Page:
Posted by Curt on 19 August, 2020 at 1:37 pm. 6 comments already!



Watching the long slog of the second night of the Democrats’ convention, a famous Winston Churchill line came to mind: “Take this pudding away — it has no theme!”

Old and young, progressive and super progressive, left and far left, black, white, Asian, Latino, Native American — they all had something to say. But if there was a theme running through the night, I couldn’t find it.

Oh, yes, Donald Trump bad, got that. Really, really bad. OK, got that, too.

Then what? What do Democrats stand for and, more to the point, what are they promising voters if they gain the White House? I honestly don’t know.

I do know that, once again, they failed to address the violence erupting across the country, as if it isn’t happening. Or maybe they are afraid to criticize it because it will somehow come off as pro-police, which would infuriate the Black Lives Matter movement the party is embracing.

For whatever reason, Dems are ceding a huge issue to Trump, one that resonates across income, race and geographic boundaries. Public safety is a civil right and it matters to everyone.

That’s just one of many areas where it sometimes feels as if the Dems are keeping their plans secret and will spring them on us after the election. More likely, they haven’t yet made up their minds and the agenda, to put it kindly, is still a work in progress as they sort out their ideological differences.

It’s a polite civil war, but it’s war nonetheless over the soul of the party. Just as it was four years ago, the Bernie Sanders wing is ascendant but has been defeated once again.

Speaking of which, has anybody seen Hillary Clinton? Have you heard her name mentioned?

Her husband got to speak, but hardly a prime spot, in the first hour. Given the #MeToo issues around the ex-president, the spot, the five minutes allotted, the narrow criticism of Trump, all of it had the odor of a compromise between those who wanted to feature him and those who wanted to banish him. It looked as if he had been put in a corner and told to sit up straight.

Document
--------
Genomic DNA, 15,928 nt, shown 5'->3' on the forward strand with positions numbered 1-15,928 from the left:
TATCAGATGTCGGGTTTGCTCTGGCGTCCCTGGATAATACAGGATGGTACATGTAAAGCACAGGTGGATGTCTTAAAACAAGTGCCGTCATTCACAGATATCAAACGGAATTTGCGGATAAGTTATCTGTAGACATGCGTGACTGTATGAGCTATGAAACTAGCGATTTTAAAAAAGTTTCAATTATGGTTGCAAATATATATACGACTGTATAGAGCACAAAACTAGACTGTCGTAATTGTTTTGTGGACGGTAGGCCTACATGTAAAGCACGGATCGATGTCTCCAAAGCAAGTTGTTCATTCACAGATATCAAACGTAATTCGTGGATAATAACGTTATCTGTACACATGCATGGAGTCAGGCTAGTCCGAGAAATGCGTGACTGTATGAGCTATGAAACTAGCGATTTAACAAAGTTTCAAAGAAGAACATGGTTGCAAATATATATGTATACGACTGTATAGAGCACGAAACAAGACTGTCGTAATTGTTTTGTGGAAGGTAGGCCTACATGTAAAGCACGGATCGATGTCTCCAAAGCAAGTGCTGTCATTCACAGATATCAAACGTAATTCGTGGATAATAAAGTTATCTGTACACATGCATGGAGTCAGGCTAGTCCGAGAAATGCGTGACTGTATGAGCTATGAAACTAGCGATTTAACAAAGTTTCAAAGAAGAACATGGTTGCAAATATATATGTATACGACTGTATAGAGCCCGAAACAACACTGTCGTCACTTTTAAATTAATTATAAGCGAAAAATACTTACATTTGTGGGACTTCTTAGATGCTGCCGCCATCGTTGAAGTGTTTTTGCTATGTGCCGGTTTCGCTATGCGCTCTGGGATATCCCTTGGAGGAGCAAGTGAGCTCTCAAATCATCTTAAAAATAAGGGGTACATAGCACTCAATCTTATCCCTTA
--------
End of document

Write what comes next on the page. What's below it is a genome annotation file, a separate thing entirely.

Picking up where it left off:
Normally, those issues would be settled by the nominee, whose victory puts the party under his command. But that hasn’t happened because the man who beat Sanders is not in full command of his own faculties.

Joe Biden, I accept as a fact, is a decent enough guy whose life story of tragedy and resilience is admirable. The testimonials the first two nights about his consoling others in their grief are truly touching.

But that Joe Biden is not the same man who is now the official nominee for president. The man who finally climbed that mountain after a lifetime in Washington is greatly diminished and every live appearance he makes, even at his own convention, must terrify the handlers.

What if he wanders off script? What if he forgets where he is?

In the little family scene when his grandchildren appeared with him and his wife, Jill, after the nominating process was complete, Biden had a far-off look in his eyes — as if he wasn’t quite sure what was happening.

Almost every time you see him, Jill is there, standing next to him, holding his hand. It’s love, but she also looks like an attendant, a visiting nurse.

There is another kind of pall over the convention, too, and that is by choice. There is a constant refrain that America is fundamentally ruined by racism and all forms of bigotry. “An ingrained system of inequity,” said one speaker. “Racial inequality,” said another.

Even what should have been uplifting stories about people who desperately needed health care and got it were somehow turned upside down, that America was not doing enough to help the most vulnerable.

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